On Wikipedia, YouTube, and real life


Has anyone looked up a Wikipedia page for something important—like about Mount Rushmore—and you also find some really offensive message in the page?

I have.

And it’s really annoying. I mean, it’s not like street graffiti—if you were dealing with that, you just have to paint over it repeatedly until the culprit gives up (spray paint is not cheap).

On Wikipedia, the only ways to stop a person from vandalizing an article include blocking the computer they were using, or locking the page in question down from outside edits.

A few years ago, I was looking up an article on Call of Duty: Modern Warfare 2. I wasn’t even done reading the first paragraph of the Gameplay section when I found this:

…and plenty of (EXPLETIVE)s to (EXPLETIVE) and (EXPLETIVE)…

Looking back on it, I don’t remember if I was logged into Wikipedia or not at the time. What I do know for sure is that this particular piece of vandalism is no longer on display for all to see.

But it’s not blotted out of existence for all eternity, either. Instead, it’s been filed along with the more than 4,700 other revisions of the same article.

Personally, I take the revision storage as a good sign. It means that our world hasn’t become like George Orwell’s 1984. In that dystopia(n world), the Party completely wipes out the mistakes it makes—both from current and previous revisions. If you haven’t learned from your mistakes, you haven’t tried anything new (which I don’t think anything like the Party would have cared about).

Another thing: have you ever watched video gaming YouTubers* like theRadBrad and Markiplier? I may be a bit of an overly-serious person, but they still make me laugh sometimes. But other times, we see the human side to these people—the side we can relate to easier than with their “regular public faces”.

Last year, for example, theRadBrad filmed Chubbs, his Corgi, as part of a vlog** he’d posted last year.

“Whoa, heh—heheheh…! Noo…!” Brad says in a soft voice as Chubbs takes an interest in his owner’s new video camera. “Look at th(ose)—Look at those ears. Good gracious…!”

Later, as Chubbs buries his head into his little dog bed, Brad says with soft amusement: “What is it, little buddy? He’s hidin’…! He says, ‘(Screw) you guys’…!”

Markiplier, on the other hand, is a funny man who did live media streams*** for charity in his hometown of Cincinnati, Ohio, before moving to Los Angeles. But he shows the side behind his own persona, as well. Yeah, his reactions are funny and entertaining, but not all of them.

For one virtual reality (VR) horror game, he got so scared that, less than seven minutes into the game, he quickly took his VR headset off, saying, “No, no…! No, I can’t do it. … Oh, I can’t do it.”

A few seconds later, after the monster finished killing his character, and the game restarted, Mark realized that—”Wow… I am actually crying.”

“This is… I’ve only played one other (virtual reality) horror game…” he said as he took the VR helmet off for a short break. “…and seriously…it was not like that.”

After finally finishing the game, Mark comments that there’s a difference between immersing the player in the game world (a key element of horror), and having “a monster…two inches from your face.”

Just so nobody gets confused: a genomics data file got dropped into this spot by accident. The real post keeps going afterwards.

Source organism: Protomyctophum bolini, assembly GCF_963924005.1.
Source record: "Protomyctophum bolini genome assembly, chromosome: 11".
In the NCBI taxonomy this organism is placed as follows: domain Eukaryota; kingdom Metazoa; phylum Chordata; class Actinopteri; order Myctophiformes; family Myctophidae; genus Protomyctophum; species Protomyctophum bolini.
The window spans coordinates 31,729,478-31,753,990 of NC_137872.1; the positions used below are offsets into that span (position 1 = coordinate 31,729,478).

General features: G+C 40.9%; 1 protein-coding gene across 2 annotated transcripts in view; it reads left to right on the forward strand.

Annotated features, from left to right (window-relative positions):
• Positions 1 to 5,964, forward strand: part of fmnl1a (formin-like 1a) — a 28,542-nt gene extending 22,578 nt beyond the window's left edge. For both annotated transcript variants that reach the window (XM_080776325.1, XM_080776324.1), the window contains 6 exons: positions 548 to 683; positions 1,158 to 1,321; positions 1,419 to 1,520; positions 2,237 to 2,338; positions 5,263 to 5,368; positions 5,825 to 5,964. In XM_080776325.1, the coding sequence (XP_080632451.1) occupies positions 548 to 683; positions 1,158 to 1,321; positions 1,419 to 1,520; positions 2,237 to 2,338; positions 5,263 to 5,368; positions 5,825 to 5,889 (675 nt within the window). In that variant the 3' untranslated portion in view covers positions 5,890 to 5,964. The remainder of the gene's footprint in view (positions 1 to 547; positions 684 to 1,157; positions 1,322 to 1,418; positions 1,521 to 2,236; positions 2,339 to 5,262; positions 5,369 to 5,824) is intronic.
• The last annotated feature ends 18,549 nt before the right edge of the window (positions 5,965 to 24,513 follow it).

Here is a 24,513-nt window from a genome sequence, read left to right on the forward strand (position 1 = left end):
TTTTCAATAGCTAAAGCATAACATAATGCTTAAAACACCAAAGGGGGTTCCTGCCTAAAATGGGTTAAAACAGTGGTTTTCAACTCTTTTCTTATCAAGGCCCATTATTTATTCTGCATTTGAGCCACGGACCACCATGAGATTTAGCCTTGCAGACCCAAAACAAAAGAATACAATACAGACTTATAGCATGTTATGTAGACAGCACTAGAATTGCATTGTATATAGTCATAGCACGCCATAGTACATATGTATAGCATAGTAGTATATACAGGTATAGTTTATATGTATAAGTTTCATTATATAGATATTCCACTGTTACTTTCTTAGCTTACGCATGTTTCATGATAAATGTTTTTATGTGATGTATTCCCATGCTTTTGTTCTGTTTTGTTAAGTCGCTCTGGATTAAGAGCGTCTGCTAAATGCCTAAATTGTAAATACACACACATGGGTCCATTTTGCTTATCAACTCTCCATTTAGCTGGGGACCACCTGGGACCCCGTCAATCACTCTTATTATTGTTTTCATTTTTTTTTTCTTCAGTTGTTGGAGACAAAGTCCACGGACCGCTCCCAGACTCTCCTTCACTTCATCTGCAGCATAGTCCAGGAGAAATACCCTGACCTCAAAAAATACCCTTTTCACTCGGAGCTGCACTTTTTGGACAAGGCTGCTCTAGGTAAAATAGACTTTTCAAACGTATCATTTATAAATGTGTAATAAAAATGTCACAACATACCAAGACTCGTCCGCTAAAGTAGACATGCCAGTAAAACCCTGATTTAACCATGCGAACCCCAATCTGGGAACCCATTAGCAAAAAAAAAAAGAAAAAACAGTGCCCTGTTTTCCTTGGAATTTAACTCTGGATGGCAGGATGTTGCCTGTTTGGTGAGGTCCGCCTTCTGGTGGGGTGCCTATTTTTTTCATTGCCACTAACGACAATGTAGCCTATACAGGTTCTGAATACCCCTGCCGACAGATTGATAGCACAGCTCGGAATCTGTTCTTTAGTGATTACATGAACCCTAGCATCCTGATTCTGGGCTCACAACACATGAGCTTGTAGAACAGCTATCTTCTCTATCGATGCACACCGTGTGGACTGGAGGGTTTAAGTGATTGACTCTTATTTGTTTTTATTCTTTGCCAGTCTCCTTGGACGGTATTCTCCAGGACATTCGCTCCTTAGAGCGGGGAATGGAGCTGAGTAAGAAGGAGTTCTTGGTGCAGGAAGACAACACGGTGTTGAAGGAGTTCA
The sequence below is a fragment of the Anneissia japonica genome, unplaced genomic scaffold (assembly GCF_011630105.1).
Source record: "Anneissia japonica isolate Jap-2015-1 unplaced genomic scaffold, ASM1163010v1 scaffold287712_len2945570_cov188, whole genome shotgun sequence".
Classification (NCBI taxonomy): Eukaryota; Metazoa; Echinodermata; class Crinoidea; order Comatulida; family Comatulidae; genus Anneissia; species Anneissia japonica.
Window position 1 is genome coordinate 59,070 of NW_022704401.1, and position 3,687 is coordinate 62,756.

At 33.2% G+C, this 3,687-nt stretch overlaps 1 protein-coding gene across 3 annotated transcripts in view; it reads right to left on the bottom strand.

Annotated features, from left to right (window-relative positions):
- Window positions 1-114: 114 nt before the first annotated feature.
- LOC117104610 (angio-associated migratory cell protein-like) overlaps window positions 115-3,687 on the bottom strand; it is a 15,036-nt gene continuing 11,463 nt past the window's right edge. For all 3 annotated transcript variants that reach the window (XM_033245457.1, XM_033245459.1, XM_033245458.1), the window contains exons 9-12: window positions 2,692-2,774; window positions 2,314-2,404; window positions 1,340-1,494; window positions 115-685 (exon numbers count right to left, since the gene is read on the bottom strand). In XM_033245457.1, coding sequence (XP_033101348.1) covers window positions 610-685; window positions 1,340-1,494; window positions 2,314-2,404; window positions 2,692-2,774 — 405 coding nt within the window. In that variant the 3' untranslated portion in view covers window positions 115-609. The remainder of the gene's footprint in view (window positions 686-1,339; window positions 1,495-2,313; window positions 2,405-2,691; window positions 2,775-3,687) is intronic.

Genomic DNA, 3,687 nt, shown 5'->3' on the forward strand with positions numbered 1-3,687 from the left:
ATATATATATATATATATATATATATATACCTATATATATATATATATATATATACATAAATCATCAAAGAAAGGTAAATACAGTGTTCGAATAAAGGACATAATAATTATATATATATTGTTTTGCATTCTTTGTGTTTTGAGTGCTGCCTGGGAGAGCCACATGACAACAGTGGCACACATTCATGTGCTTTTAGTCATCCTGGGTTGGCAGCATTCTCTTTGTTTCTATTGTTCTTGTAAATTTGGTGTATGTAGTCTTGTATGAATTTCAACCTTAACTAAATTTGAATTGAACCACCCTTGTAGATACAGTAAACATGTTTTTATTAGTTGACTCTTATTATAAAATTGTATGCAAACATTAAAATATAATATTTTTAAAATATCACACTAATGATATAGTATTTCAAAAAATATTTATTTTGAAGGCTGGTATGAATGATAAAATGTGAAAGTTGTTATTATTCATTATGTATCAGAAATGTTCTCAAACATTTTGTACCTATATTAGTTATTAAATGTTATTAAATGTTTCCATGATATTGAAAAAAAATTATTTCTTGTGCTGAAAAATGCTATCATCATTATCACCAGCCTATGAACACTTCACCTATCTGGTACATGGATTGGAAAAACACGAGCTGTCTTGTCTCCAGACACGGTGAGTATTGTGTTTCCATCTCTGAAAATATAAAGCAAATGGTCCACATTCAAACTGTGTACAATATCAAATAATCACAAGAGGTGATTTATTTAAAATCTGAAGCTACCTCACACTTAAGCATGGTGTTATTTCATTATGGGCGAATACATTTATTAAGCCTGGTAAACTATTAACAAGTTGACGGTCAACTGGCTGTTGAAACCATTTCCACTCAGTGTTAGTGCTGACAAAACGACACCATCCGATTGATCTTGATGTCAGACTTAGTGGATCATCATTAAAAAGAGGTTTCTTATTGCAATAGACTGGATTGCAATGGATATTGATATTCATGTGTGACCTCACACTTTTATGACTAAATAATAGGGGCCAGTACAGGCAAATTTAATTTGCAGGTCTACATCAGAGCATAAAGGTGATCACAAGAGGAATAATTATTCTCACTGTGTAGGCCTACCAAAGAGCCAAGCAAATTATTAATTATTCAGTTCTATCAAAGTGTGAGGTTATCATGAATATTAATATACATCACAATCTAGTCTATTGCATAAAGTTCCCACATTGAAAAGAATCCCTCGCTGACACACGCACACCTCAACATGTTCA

A month later, Mark played a fan-made 8-bit horror game that starred him as the main protagonist. The ending was actually a seven minute montage of Mark’s past vlogs to his fans and subscribers.

After watching the montage, Mark sniffed once, read an in-game fan letter by the game’s creator (a fan themselves), then turned to his web camera—to his 1 million-plus viewers. Voice wavering slightly, he tries to find the right words to use, pausing a few times here and there.

Mark comments that, as he was watching all those videos from so long ago, he’d come to a “crashing revelation”: “…(L)ooking (back) at it,” he says, surprisingly somber, “I feel like I lost my way a bit.” In trying to become entertaining to others, he’d forgotten to be something far more important as well: himself. His own, sincere self.

“I’m (go)nna…” Another pause as Mark faces the camera, appreciation to his audience just below the surface. “… I’m (go)nna change. I’m (go)nna change things. I’m gonna go back to…the way I was, before.”

So what does all this have to do with real life?

Wikipedia stores entire versions of its articles, regardless of whether some of them are just acts of vandalism. How else can its editors learn from others’ mistakes?

YouTube has quite a lot of entertaining people, but they may change how they act to make themselves more enjoyable for people to watch, while slowly losing their own truthfulness to themselves. But in the end, those YouTubers are just like us: fellow human beings.

But it’s also how people on the outside interpret what they receive, regardless of it being text, video, or neither. From on the block to across the globe, not everything that you believe is as it seems. Outwardly-cheerful people may in emotional pain. Some staff member at an organization may be putting their career over their responsibilities, be they personal or otherwise. A priest may want to step down from his post, but can’t because he knows that the people who want him there may abandon him if he leaves. A new government policy may have some key catch that the masses (as usual) may dismiss as trivial until it’s almost too late.

We’re only human—it’s only natural for us to make mistakes by assuming, forgetting, misjudging, and so on. But we must learn from our pasts—our mistakes—without forgetting who we truly are.

That’s a small, integral part of surviving the chaos of real life.


* YouTubers: people who regularly post videos on YouTube

** Vlog: short for “video log:”

*** Live media stream: multimedia – like entertainment – that is streamed live to the audience, similarly to live TV shows